“Our changing climate is already making it more difficult to produce food,” Obama said at the Seeds & Chips conference in Milan, Italy Tuesday.
The Greek yogurt boom has taken the nation by storm. And while many enjoy the dairy product for its unique, flavorful taste, others are finding it to be a delicious means to produce electricity.
When you think about food at a bowling alley, you might think of pizza and fries, not freshly grown lettuce and herbs. But according to Wired.com, a group called Gotham Greens has transformed the roof of an abandoned bowling alley in Brooklyn into a thriving, 15,000 square-foot greenhouse.
The United States Department of Agriculture (USDA) prohibits synthetic nitrogen fertilizer in organic production and encourages natural compost. But it does not test for un-composted feces. At least 140 people across eight states have now fallen ill after consuming hepatitis-A-infected certified-organic frozen berries and pomegranate seeds; 61 were still in hospitals in mid-July.
Genetically modified foods are feared by some, but are these fears this justified? Dr. Patrick Michaels, director of the Center for the Study of Science at the Cato Institute, says no, and here explains why. . . .
Wood is used for everything from kitchen tables to baseball bats, but might it also be a source of food for a growing world population?
Organic farmers in many developing countries – such as Turkey, the apparent origin of this outbreak – still use raw human sewage to fertilize crops! In many people’s opinion, that practice qualifies as “organic” – whereas using safe modern fertilizers and insecticides does not! Even worse, feces contamination cannot be washed off. It’s embedded in the plant.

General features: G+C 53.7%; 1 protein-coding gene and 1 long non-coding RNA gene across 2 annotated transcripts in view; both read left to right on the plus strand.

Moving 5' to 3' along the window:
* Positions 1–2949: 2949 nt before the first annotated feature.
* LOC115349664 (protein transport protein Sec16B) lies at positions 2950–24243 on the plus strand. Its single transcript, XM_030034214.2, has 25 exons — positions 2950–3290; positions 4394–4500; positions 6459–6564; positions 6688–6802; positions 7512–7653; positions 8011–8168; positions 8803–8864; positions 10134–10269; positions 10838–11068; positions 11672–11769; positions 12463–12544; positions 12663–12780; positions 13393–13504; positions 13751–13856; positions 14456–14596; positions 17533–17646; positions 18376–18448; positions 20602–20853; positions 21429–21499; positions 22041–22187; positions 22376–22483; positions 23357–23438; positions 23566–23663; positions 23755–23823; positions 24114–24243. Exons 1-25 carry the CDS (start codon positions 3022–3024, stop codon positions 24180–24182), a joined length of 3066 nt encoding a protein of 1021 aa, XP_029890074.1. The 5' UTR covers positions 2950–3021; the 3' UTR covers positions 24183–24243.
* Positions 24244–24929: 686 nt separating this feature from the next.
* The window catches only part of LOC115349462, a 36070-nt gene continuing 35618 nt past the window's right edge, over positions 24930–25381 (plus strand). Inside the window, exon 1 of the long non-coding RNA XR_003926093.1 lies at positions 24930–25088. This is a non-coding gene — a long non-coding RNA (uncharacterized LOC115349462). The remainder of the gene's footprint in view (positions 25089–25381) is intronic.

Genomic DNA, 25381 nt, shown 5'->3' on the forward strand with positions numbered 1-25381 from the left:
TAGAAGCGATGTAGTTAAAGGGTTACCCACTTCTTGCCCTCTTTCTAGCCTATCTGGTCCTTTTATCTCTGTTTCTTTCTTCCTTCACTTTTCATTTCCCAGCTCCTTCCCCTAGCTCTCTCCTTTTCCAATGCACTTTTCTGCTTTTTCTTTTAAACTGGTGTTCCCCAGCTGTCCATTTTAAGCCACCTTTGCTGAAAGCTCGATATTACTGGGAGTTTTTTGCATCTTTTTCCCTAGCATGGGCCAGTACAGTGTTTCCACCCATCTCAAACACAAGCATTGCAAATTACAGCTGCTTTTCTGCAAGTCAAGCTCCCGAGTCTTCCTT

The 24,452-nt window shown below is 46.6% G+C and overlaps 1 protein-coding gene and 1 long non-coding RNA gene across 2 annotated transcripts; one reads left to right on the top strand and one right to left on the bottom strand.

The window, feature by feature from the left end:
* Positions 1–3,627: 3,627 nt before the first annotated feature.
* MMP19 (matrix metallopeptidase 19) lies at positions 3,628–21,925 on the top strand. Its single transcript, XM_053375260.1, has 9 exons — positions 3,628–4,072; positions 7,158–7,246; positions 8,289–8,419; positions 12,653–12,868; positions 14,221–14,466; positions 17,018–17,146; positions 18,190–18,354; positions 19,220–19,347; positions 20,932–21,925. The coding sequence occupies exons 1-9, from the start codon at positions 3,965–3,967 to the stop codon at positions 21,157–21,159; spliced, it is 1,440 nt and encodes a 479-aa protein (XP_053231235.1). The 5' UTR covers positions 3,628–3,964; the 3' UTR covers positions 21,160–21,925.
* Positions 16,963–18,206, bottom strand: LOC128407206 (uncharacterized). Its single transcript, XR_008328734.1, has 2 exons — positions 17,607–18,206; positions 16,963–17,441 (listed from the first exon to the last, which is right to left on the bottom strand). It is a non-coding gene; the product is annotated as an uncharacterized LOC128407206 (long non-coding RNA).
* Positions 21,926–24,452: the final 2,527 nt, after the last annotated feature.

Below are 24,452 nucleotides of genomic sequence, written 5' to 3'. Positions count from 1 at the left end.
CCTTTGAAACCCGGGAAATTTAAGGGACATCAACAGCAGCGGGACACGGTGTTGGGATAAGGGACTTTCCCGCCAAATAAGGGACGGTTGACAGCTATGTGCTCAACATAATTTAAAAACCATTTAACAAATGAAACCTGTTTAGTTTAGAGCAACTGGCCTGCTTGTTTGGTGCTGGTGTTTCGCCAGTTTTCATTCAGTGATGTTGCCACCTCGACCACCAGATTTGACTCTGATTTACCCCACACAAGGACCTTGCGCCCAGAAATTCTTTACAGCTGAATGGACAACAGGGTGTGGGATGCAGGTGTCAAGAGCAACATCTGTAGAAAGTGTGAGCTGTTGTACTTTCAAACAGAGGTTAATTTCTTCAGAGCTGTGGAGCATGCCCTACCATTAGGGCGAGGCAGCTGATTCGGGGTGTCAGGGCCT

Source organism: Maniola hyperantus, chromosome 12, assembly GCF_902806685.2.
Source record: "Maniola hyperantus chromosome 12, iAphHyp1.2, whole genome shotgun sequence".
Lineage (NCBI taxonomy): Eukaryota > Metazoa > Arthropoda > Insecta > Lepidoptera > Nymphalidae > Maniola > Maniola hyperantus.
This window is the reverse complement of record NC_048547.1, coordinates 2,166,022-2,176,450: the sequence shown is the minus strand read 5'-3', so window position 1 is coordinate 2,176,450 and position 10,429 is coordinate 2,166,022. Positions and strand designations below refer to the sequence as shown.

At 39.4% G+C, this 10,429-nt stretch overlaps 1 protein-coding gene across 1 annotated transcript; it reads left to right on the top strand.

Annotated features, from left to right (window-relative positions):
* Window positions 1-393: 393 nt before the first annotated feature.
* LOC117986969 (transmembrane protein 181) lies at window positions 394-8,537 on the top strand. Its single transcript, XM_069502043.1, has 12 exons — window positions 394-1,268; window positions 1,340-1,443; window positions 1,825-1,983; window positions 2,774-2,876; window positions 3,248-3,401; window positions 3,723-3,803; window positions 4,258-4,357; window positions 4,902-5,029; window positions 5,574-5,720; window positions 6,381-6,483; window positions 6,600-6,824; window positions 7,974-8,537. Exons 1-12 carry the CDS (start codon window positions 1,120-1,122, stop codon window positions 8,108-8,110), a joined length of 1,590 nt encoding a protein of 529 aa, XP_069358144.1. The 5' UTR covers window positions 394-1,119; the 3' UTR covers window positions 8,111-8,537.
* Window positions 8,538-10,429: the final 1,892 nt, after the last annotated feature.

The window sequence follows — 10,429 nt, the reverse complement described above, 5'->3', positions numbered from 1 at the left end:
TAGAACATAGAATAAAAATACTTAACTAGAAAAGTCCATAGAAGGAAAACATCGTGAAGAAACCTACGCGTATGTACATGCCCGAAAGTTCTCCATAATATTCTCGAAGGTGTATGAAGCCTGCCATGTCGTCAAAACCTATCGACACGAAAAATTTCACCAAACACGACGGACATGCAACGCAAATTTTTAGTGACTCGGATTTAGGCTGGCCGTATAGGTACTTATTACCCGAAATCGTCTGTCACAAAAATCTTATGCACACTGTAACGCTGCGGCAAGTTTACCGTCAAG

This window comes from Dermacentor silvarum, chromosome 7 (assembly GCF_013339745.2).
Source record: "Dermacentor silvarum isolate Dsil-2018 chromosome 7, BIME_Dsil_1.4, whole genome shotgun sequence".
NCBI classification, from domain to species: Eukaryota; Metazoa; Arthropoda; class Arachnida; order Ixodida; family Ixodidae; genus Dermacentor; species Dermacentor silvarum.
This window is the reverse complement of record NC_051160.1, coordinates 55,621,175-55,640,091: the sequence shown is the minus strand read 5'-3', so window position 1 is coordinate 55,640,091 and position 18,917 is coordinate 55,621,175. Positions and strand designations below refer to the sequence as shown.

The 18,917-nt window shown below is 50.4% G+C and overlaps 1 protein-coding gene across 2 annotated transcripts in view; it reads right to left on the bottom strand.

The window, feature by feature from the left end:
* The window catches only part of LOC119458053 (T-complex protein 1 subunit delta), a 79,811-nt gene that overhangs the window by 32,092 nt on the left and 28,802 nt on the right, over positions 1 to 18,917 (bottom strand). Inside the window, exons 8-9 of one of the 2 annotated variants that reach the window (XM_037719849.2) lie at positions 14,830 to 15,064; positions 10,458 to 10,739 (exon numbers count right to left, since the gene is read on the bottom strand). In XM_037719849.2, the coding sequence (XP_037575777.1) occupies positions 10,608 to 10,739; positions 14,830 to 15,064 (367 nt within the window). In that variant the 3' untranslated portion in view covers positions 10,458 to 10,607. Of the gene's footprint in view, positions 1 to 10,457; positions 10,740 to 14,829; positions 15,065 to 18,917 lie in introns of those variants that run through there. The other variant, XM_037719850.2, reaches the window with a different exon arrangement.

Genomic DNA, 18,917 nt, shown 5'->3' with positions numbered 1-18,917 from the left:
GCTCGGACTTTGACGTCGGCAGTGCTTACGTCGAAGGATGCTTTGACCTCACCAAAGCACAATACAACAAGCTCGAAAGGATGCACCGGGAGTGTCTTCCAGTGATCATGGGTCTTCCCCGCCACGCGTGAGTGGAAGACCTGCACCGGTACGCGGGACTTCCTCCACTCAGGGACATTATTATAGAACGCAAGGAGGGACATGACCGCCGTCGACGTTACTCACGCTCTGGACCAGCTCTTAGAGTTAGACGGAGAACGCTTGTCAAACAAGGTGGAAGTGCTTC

Are foods like lettuce, eggs and beef better for you if they’re grown locally in your area, than if they’re shipped in from far away? Not necessarily . . .
How safe are organic foods, especially when compared to conventionally grown varieties? Not as safe as many assume. A recall has just been announced for certified organic berries sold at Costco. According to the Centers for Disease Control, at least 106 people in eight states have contracted hepatitis A, a debilitating disease that can last for weeks or months, and even be deadly, after eating Townsend Farms frozen berries bought at the box store retailer.
How to solve the problem of world hunger? Well, that’s simple. Eat more insects! At least that’s what a new report from the UN is suggesting . . .
The EPA claims that ethanol, a fuel made from corn, has only a minimal impact on food prices. But Sam Kazman, general counsel for the Competitive Enterprise Institute, disagrees. . .
A popular restaurant chain has cows encouraging people to "Eat Mor Chikin." Now, one British bigwig is encouraging people to eat no meat at all. According to the Times of London, former World Bank economist Lord Stern says that people will need to become vegetarians to stave off terrible man-made global warming.
Opposition to genetically modified food has been a top issue for environmental activists, and has led to bans and other official anti-GMO policies in Europe and Asia. But now, in a stunning turnaround, Mark Lynas, the British activist who helped spur the anti-GMO movement worldwide, says he got it all wrong.
To feed a growing world population, our ability to maximize fish yields has become a very important priority. But with environmental concerns being raised about depleted ocean stocks, and health alarms scaring others away from eating farmed fish, this matter has become a slippery one to solve.
For years, charges have been made that a common chemical found in plastics, known as BPA, is responsible for birth defects, obesity and even cancer. And while activists have been successful getting their message into the media, they’ve been less successful in getting it validated by peer-reviewed science.